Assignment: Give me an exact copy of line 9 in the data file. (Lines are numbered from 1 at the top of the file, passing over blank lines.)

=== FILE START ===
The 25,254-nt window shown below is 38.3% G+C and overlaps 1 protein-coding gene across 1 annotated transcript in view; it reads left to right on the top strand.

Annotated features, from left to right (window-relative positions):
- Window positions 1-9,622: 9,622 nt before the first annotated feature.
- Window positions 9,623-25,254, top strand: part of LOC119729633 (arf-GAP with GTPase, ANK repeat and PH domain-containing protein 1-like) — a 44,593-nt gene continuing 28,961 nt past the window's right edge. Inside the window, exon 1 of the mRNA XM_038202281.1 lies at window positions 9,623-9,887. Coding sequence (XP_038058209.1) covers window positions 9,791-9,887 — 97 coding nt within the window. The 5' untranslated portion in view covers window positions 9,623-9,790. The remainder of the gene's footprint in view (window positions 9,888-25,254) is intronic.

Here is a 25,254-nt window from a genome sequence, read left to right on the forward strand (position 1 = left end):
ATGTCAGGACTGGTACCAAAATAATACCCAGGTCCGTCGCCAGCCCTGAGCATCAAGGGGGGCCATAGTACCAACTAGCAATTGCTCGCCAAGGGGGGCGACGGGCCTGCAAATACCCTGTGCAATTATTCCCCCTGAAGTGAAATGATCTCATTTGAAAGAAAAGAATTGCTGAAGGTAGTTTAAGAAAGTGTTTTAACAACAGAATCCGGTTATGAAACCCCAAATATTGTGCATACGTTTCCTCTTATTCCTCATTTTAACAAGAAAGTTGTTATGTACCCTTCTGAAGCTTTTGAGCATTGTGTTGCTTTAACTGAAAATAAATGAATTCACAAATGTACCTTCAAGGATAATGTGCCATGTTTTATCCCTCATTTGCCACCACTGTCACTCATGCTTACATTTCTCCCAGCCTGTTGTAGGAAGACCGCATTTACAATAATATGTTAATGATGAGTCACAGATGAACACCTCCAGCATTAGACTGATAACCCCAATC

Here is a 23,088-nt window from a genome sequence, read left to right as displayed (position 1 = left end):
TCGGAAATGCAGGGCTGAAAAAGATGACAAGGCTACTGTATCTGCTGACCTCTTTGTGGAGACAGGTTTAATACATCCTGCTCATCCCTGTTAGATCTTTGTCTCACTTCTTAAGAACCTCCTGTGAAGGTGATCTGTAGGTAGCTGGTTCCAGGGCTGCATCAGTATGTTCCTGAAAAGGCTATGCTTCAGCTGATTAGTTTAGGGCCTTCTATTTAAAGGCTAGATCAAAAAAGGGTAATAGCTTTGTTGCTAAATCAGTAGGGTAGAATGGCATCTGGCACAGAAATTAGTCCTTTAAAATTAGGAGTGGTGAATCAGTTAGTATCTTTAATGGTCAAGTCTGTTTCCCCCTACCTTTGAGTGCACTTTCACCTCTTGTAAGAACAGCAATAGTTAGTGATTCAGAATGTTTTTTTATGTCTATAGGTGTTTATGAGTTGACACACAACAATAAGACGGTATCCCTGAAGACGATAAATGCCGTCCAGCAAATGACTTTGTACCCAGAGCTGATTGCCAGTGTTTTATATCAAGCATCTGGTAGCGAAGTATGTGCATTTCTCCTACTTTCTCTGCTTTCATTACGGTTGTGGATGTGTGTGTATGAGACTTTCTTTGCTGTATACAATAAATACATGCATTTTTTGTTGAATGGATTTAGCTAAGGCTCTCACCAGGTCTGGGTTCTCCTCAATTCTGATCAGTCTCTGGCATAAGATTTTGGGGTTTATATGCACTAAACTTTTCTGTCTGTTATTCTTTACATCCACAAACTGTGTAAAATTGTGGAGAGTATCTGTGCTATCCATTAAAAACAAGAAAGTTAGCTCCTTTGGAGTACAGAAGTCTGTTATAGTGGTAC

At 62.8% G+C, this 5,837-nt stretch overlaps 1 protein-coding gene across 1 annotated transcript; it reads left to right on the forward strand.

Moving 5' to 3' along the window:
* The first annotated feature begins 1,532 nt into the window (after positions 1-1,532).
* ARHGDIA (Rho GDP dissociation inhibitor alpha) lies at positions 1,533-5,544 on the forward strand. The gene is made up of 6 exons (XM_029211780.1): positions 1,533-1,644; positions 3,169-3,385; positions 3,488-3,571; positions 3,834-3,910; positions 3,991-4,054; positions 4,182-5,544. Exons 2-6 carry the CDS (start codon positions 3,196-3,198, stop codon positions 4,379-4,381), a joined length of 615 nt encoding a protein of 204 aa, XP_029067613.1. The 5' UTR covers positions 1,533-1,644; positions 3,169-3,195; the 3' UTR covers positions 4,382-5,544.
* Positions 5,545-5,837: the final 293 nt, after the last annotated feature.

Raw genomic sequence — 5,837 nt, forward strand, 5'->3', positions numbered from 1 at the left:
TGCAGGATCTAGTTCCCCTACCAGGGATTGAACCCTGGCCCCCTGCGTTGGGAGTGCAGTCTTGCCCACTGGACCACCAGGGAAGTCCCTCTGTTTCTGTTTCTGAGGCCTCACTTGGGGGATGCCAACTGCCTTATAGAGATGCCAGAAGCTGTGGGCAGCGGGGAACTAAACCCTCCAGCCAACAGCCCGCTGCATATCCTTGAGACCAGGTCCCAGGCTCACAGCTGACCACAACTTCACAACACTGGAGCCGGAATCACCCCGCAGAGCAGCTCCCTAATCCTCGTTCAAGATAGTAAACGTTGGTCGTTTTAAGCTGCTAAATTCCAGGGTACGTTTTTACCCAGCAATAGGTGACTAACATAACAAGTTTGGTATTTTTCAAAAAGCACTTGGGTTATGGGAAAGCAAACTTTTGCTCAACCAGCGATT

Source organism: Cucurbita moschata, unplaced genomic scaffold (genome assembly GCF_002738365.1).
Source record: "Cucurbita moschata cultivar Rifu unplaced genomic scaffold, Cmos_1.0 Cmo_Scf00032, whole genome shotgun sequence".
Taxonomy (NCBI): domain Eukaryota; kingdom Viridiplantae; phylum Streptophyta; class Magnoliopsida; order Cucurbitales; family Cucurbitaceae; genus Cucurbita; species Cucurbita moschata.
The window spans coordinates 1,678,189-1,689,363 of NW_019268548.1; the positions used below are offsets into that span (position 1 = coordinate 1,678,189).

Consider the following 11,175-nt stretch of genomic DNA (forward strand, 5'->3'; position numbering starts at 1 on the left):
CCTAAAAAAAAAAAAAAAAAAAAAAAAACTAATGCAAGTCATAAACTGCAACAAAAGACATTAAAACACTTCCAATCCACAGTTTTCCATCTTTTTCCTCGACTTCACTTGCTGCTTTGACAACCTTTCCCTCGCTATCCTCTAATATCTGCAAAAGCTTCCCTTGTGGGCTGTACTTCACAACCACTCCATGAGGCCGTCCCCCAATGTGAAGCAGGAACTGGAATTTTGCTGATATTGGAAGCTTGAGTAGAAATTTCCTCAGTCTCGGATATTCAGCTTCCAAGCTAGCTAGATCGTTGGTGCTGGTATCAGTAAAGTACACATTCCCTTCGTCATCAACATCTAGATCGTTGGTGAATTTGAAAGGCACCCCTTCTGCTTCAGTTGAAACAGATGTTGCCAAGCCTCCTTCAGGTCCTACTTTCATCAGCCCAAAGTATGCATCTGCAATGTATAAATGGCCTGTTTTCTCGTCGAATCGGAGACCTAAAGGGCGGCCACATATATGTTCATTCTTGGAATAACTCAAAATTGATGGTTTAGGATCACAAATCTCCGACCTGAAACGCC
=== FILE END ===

At 62.8% G+C, this 5,837-nt stretch overlaps 1 protein-coding gene across 1 annotated transcript; it reads left to right on the forward strand.